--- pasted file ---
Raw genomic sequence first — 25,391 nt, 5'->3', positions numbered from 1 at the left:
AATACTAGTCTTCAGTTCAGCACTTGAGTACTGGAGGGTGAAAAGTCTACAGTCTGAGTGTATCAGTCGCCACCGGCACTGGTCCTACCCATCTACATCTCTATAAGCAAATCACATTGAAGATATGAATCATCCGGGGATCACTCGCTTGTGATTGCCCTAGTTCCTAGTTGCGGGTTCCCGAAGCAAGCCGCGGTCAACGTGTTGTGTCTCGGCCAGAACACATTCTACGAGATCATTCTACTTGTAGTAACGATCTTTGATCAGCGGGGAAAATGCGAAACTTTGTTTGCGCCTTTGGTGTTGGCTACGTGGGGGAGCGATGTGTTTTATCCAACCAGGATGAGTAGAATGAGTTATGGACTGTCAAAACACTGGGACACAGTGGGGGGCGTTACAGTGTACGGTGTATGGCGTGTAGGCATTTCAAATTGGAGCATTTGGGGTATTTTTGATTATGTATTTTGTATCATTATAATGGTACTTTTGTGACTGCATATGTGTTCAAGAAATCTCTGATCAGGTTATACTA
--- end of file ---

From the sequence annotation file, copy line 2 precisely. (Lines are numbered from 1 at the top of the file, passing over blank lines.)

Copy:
AATACTAGTCTTCAGTTCAGCACTTGAGTACTGGAGGGTGAAAAGTCTACAGTCTGAGTGTATCAGTCGCCACCGGCACTGGTCCTACCCATCTACATCTCTATAAGCAAATCACATTGAAGATATGAATCATCCGGGGATCACTCGCTTGTGATTGCCCTAGTTCCTAGTTGCGGGTTCCCGAAGCAAGCCGCGGTCAACGTGTTGTGTCTCGGCCAGAACACATTCTACGAGATCATTCTACTTGTAGTAACGATCTTTGATCAGCGGGGAAAATGCGAAACTTTGTTTGCGCCTTTGGTGTTGGCTACGTGGGGGAGCGATGTGTTTTATCCAACCAGGATGAGTAGAATGAGTTATGGACTGTCAAAACACTGGGACACAGTGGGGGGCGTTACAGTGTACGGTGTATGGCGTGTAGGCATTTCAAATTGGAGCATTTGGGGTATTTTTGATTATGTATTTTGTATCATTATAATGGTACTTTTGTGACTGCATATGTGTTCAAGAAATCTCTGATCAGGTTATACTA